Decommissioning of nuclear facilities

The decommissioning of a nuclear installation such as a power plant or research reactor is the final step in its lifecycle. It involves activities from shutdown and removal of nuclear material to the environmental restoration of the site. The whole process is complex and lengthy (up to 30 years), and it is carried out with the highest safety standards.

Euratom Directives on nuclear safety and on management of spent fuel and radioactive waste establish the national and ultimate responsibility of Member States for the nuclear safety of nuclear installations, including decommissioning operations, and for safe management of the spent fuel and radioactive waste generated in them.

Recommendations on decommissioning funds

The European Commission assists the Member States in addressing issues related to funding of nuclear decommissioning through a group of experts known as the Decommissioning Funding Group (DFG).

The role of these experts is to:

  • provide up-to-date knowledge on decommissioning costs and the management of funding
  • explore ways for further co-operation and harmonisation of nuclear decommissioning at European level

Currently more than 90 nuclear reactors have been permanently shut down in the EU, and several more will be shut down in the next decade. Similarly, several other facilities of the nuclear fuel cycle are going to be shut down and will need to be decommissioned.

Nuclear decommissioning programmes

Following the Chernobyl disaster in 1986, the EU decided that so-called High Power Channel Type Reactors (RBMK) and other first-generation Soviet-designed nuclear reactors would need to be shut down. At the time of their accession to the EU, Bulgaria, Lithuania and Slovakia agreed to shut down reactors at the sites of Kozloduy, Ignalina and Bohunice respectively.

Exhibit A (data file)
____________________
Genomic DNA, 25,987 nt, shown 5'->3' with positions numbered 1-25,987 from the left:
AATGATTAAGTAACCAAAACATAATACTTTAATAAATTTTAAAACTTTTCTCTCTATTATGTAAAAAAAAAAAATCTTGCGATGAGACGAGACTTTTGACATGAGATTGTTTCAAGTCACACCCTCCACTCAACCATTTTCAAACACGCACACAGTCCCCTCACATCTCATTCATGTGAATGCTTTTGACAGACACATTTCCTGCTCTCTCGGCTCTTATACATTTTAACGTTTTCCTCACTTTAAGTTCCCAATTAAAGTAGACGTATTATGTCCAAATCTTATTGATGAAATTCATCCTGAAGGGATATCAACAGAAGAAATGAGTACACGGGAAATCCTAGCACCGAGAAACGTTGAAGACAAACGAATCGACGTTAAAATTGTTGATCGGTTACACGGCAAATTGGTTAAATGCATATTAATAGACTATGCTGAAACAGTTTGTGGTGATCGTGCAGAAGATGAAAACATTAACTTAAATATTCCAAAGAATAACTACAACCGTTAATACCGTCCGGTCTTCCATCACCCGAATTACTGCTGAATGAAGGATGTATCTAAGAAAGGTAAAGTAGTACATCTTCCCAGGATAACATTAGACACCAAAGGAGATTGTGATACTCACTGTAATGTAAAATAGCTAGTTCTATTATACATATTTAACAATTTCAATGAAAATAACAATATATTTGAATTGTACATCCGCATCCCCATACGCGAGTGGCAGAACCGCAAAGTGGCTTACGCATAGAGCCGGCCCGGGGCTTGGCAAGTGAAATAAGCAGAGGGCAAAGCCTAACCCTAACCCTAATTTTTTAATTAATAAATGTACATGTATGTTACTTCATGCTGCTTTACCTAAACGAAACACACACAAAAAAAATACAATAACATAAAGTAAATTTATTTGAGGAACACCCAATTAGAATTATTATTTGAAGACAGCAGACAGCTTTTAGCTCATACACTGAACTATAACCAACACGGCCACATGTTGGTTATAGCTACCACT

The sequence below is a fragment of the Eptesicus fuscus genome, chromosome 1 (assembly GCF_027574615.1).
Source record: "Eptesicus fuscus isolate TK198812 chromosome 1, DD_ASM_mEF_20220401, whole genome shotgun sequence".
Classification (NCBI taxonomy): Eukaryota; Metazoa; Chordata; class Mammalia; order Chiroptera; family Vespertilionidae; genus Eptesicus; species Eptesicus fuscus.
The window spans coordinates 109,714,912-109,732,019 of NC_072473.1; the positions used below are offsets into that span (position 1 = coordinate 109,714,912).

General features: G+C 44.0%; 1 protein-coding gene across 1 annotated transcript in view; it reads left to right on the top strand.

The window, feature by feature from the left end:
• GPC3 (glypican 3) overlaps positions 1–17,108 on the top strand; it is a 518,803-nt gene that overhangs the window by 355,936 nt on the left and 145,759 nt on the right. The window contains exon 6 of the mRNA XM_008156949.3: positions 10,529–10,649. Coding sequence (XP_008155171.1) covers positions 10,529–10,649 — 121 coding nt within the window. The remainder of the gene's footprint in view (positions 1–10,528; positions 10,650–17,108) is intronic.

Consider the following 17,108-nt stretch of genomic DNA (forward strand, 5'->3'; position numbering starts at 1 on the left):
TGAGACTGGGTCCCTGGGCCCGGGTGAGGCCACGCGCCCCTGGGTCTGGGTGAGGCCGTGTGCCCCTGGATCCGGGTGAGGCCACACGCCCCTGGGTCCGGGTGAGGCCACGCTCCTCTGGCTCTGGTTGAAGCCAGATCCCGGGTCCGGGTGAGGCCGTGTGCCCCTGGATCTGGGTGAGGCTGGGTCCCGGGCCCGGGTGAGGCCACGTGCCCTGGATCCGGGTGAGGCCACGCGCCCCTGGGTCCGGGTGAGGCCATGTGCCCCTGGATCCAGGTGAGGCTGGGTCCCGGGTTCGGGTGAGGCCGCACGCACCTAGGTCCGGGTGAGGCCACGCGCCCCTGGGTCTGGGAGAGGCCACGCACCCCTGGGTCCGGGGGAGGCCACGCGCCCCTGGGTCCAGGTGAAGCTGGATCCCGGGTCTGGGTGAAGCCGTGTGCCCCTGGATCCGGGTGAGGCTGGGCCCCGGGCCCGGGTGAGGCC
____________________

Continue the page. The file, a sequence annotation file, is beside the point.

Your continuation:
The EU launched the nuclear decommissioning assistance programmes in order to fulfil the accession agreements. In the initial years and until 2013, the EU co-financed decommissioning activities related to safe removal of radioactive materials as well as flanking actions, such as projects to mitigate the consequences of shutting down the reactors (e.g. replacement for lost electricity generation capacity) and to mitigate social consequences (such as lost employment). As of 2014 and gradually afterwards the dedicated EU co-financing has been concentrated on safety challenges of the decommissioning, while other actions can be financed by other sources or instruments.

The Commission manages these programmes by entrusting implementation tasks to the European Bank for Reconstruction and Development in all three Member States, to the Central Project Management Agency in Lithuania, and to the Slovak Innovation and Energy Agency in Slovakia.

For the future, the Commission has proposed to continue supporting these programmes also in the period 2021-2027 with two distinguished proposals:

  • to assist Lithuania in implementing the Ignalina nuclear power plant decommissioning, with specific emphasis on managing the radiological safety challenges, under the provisions of the 2003 Act of Accession, and in particular Article 3 of Protocol No 4 (COM(2018) 466 final)
  • to assist Bulgaria and Slovakia in implementing the Kozloduy decommissioning programme (Bulgaria) and the Bohunice decommissioning programme (Slovakia), and to support the Joint Research Center (JRC) decommissioning and waste management programme (COM (2018) 467)

With this proposal the Commission intends to set simpler and more flexible instruments to provide EU funds for decommissioning and waste management, to support synergies, and to deliver a safer Union. These programmes have a high potential for creating EU added value through broad dissemination to all EU Member States of knowledge thereby generated on nuclear decommissioning.


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